Delos Cosgrove, M.D.: I didn’t know I was dyslexic until I was 33 years old. I went all the way through medical school without knowing it. Then when I was a resident in Boston, I was dating a schoolteacher who noticed I couldn’t read out loud. In college, I had a language requirement. Naively, I decided to take French. I managed three “D-minuses” and a “D” in remedial French. My recurring nightmare is that I don’t quite make it through that final semester, and I have to return all my degrees.
JHC: How has your life and work changed since becoming CEO of Cleveland Clinic? For example, do you continue to perform surgery?
Cosgrove: I haven’t given up my practice completely. I did an aortic valve replacement this morning. But I used to do four or five cases a day; now, it’s four or five a week.
The biggest difference for me now is that the end points in cardiac surgery are very immediate; there’s a beginning, a middle and an end, and they all happen in a few hours. The problems I’m dealing with now (as CEO) have an ending, if I’m lucky, in three or four months.
JHC: Earlier this year, you gave a presentation at the Arab Health Exhibition and Congress 2005 on “The Innovation Imperative,” during which you focused on the importance of enterprise-wide innovation as the only long-term strategy for maintaining quality in healthcare. Can you explain the concept and how Cleveland Clinic is attempting to implement it?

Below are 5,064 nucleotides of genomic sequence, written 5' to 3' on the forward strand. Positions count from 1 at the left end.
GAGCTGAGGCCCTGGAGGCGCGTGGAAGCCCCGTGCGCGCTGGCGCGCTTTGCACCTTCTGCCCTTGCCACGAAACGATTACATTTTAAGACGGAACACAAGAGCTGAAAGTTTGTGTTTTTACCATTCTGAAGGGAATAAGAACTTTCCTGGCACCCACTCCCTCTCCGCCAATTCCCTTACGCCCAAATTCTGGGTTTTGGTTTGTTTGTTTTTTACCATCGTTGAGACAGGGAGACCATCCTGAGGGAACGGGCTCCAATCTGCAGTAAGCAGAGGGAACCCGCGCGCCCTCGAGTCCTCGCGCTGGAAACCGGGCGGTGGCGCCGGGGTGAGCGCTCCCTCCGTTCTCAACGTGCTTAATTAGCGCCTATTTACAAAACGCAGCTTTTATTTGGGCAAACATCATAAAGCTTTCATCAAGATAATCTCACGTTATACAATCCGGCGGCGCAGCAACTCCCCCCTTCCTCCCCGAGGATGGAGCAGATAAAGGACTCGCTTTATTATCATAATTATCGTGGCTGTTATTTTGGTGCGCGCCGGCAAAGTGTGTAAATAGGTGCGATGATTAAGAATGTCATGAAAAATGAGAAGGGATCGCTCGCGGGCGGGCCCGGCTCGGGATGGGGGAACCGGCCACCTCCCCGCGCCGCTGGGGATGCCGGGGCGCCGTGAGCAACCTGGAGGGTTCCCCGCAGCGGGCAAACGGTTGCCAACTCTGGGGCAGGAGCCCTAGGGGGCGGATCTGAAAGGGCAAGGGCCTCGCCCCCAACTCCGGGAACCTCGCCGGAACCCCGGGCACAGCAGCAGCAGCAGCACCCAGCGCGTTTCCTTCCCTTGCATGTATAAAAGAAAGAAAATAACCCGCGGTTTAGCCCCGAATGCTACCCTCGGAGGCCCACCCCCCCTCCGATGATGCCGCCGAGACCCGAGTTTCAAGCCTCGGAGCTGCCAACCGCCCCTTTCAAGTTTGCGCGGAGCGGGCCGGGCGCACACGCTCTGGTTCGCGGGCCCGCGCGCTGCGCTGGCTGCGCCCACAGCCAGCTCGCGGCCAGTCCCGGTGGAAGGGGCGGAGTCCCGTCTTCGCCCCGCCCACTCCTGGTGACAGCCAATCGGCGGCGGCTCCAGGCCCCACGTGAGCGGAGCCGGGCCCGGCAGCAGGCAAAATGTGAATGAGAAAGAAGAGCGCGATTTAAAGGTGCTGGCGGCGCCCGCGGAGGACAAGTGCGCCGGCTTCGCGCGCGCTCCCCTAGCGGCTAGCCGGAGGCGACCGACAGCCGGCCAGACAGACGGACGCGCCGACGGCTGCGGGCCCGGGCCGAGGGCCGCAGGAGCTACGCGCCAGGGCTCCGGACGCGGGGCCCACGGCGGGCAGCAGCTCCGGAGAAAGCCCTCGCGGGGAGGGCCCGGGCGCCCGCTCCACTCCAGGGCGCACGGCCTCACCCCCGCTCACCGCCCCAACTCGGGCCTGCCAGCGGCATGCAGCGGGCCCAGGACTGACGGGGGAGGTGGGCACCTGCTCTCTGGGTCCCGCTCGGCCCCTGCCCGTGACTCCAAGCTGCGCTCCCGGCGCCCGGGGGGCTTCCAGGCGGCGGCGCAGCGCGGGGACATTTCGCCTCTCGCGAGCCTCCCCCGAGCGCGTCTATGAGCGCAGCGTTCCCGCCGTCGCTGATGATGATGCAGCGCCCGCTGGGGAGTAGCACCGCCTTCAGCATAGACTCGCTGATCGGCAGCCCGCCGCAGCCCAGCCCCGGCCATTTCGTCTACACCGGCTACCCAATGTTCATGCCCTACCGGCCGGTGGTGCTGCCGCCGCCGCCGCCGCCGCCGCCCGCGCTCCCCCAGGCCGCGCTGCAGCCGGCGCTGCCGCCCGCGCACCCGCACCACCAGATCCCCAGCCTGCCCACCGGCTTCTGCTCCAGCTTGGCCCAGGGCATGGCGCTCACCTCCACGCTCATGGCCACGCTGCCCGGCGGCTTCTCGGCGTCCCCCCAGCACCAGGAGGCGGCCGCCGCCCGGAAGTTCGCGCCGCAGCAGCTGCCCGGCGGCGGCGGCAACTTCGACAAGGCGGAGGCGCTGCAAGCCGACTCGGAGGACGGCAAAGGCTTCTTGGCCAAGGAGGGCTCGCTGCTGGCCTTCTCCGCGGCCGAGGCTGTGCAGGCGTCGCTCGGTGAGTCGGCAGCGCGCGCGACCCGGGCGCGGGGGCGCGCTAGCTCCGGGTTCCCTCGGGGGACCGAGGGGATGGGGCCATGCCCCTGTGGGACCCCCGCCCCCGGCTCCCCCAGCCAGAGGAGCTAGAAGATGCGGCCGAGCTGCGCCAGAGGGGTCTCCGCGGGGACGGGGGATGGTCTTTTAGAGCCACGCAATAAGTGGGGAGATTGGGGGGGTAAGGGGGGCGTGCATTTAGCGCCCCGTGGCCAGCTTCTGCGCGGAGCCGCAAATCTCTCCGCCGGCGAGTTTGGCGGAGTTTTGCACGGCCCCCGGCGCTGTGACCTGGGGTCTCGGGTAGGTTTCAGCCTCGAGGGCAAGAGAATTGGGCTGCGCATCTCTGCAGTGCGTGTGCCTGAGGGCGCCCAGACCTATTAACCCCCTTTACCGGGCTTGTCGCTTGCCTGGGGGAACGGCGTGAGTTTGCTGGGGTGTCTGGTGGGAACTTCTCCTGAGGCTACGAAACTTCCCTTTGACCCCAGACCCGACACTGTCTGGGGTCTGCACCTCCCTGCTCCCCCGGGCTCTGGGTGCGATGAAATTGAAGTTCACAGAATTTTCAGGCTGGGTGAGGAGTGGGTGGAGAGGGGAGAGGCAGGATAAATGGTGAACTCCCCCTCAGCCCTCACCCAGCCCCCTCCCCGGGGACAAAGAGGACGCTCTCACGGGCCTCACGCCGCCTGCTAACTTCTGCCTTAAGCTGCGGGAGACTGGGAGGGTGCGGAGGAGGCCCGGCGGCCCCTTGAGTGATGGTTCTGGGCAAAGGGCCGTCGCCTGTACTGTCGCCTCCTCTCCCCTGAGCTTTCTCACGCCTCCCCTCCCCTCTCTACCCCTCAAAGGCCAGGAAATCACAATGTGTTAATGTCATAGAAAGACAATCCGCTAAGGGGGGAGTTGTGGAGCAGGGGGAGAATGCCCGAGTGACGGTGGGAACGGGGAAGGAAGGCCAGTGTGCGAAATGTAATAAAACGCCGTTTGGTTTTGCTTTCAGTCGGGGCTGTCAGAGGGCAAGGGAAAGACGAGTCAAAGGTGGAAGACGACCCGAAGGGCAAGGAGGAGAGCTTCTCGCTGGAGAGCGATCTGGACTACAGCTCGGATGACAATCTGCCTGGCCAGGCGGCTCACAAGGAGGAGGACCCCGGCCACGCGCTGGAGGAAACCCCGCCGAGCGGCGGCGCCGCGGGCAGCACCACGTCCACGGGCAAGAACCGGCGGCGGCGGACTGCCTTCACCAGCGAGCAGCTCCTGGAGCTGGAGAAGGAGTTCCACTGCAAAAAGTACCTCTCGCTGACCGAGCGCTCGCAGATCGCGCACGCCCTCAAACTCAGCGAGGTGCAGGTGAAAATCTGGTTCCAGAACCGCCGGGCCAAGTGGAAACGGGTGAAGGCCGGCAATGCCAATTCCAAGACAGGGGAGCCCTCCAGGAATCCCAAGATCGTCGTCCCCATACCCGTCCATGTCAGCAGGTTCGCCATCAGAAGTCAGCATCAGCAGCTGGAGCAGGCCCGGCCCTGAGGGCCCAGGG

Cosgrove: It’s an important concept both for U.S. medicine as well as those of us at Cleveland Clinic. If you stop and think about it, years ago, you couldn’t go out in the summertime in public places because of the fear of polio. I had friends who dragged around iron braces, who lived in iron lungs, and who died of polio. Innovation has changed the landscape enormously.
Look at all the diseases that used to kill people, (like) typhoid, influenza, polio and infectious diseases. But those have been wiped out in the last century. Deaths from heart disease are down 40 percent in the last 40 years, all because of things we’ve learned. From a healthcare perspective and economic perspective, it’s much better to treat someone with a few drops of polio vaccine, as opposed to supporting them for life in an iron lung.
If we’re going to improve the quality of life, we have to figure out new ways to improve the quantity and quality of life, not just ways to patch things up.